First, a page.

What do you do when you’re in a relationship and your partner cheats on you? Or what if you’re the partner who has stepped out on your relationship? Does infidelity mean that things are over? Or…how do you bring things back into balance and heal your relationship – perhaps even get it to a place that’s better than it ever was?
My hope is that you’re getting the tools that you need to thrive in your relationship here on the podcast. Of course I also want to ensure that you have the information that you need in order to repair your relationship when things go wrong. Perhaps no problem impacts relationships more than infidelity. So whether you’ve experienced it in the past, or it’s going on in the present – this episode is for you. And, if you’re thinking about having an affair, I want to take a moment to encourage you to find a way to address the problems in your relationship directly. Believe me, even though a relationship that survives infidelity can be even stronger than it was before, it’s way easier to just tackle things head-on and avoid all of the hurt and trust issues that come from an affair.
Today’s guest is one of the world’s experts on the topic of infidelity – and how to heal in its aftermath. Her name is Dr. Janis Abrahms Spring, and she is the author of the Bestselling book “After the Affair: Healing the Pain and Rebuilding Trust When a Partner has been Unfaithful”. She is also the author of two other books: “How Can I Forgive You, The Courage to Forgive, the Freedom Not To,” and “Life with Pop: Lessons on Caring for an Aging Parent.” Her book “After the Affair” has sold over 500,000 copies, and is full of insightful, relevant information about what to do if your relationship has been impacted by infidelity.
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Today, Dr. Janis Abrahms Spring and I cover the following:
What constitutes infidelity in a relationship? There is no one definition for what constitutes infidelity; rather every couple must define it together. Infidelity is not necessarily about sex, it is also about secrets, intimacy, and trust. Whatever someone’s definition of cheating is, most people know when they are violating their partner. Feeling unsure if you are crossing a boundary? As a general rule, imagine that your partner were in the room looking over your shoulder- if you are uncomfortable with them witnessing what you are doing, saying, or how you are being then you can assume you are doing something that would hurt them and is violating an implicit sense of trust in your relationship.
Create a secrets policy. Don’t wait for something to happen, speak early and openly with your partner about infidelity, and come together to create a working definition before any situation or threat occurs. Talk about what is permissible and what isn’t, and see how your perspectives align. Some couples have understandings and permissions around certain secrets, while others choose to share everything. Be proactive in your relationship by starting this dialogue now! Working out these agreements does not necessarily have to come from a fear-based place, but can instead be a loving and empowered step towards building resilience, and trust.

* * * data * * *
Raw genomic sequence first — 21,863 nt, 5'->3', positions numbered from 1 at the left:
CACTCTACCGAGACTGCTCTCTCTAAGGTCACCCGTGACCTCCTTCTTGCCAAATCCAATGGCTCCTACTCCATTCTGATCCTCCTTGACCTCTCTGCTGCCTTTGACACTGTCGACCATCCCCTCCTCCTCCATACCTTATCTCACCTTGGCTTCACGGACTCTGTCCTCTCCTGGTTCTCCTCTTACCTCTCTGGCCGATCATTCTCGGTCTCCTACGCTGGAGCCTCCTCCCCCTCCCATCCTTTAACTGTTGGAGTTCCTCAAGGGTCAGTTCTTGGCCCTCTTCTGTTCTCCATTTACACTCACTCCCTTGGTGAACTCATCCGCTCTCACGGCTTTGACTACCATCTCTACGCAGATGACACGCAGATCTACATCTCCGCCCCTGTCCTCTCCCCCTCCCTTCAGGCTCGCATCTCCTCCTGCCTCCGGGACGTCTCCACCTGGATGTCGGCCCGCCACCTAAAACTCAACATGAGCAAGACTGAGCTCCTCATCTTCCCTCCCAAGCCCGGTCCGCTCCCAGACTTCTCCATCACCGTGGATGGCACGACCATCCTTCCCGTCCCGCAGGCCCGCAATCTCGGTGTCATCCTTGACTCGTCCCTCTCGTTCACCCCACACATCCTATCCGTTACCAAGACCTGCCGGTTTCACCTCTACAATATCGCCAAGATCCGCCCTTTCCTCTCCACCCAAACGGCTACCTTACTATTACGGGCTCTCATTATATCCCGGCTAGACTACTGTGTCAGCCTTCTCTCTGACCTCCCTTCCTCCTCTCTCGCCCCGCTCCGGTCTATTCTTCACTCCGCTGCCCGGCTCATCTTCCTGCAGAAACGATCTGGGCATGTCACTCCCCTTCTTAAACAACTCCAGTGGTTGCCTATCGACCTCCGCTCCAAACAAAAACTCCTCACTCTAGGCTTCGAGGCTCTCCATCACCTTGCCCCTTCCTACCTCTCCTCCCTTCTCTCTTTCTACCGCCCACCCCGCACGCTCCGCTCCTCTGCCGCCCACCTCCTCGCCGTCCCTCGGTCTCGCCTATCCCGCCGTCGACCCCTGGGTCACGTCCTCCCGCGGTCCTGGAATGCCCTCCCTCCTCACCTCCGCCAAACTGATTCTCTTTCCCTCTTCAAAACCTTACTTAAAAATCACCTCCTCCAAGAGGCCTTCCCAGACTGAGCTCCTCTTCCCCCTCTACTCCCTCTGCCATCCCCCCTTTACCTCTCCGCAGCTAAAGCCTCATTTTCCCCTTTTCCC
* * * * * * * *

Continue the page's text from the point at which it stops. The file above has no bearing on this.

NOTE: Don’t forget to include cyber affairs in this conversation. What constitutes an affair when you don’t actually meet or touch the other person? What level of flirtation is okay with you? There is no blanket rule here – each couple needs to define the boundaries together and make sure they are on the same page.
Why do people have affairs? While apologies, recommitting, and choosing monogamy are all important steps in repairing after infidelity, one of the most critical tasks post affair is to understand why the affair happened in the first place. Likely there were multiple reasons. This is going to require taking an honest and deep look at yourself, and your relationship and be willing to get very clear about your vulnerabilities. It will not be easy, or comfortable, but try to create a list/an inventory of contributing factors – and search to find out what your actions say about yourself, your partner, and your relationship. Remember that affairs are often less about the attraction to the other person, and more an attraction the unfaithful partner has to certain parts of themselves and the way they get to be with this new person. They may feel seen, validated, care for, and desired in ways that they have long been aching for.
Degree of responsibility: Repairing after an affair requires the couple to come together in an effort to collaborate, clarify, and recommit. It takes two to tango, as they say, and nothing is a one-way deal in relationships. That said, it is important for the hurt partner to also take the time and risk of looking at themselves and understanding what responsibility they had in contributing to the vulnerabilities that may have let an affair occur. Each partner must willingly search for ways they each contributed to the space between the couple that made room for another person to come in. This is sobering work and a challenging process, and must be addressed and explored with compassion and passion so that the hurt partner does not get double slammed, first by the affair itself and then with the belief that somehow they are to be blamed for it happening. Though painful, there is enormous potential for growth and transformation in the process if the couple is open to learning from the affair and working to create a new beginning! Willingness leads to recovery!
Share your concerns and your vulnerabilities with your partner. One of the most empowering and effective ways to avoid an affair, is to willingly take the risk of communicating your needs and desires with your partner, before they take on a life of their own. If you are feeling unheard, unloved, frustrated, disappointed, etc., go to your partner and say something like “I love you and want to be in this, and yet, what is happening right now is challenging for me and is making me vulnerable to look for someone else’s attention! I want to look at this together and figure it out”. This way you are voicing your concerns early, enrolling your partner in a collaborative and creative process, and allowing your partner a chance to respond and change their actions accordingly.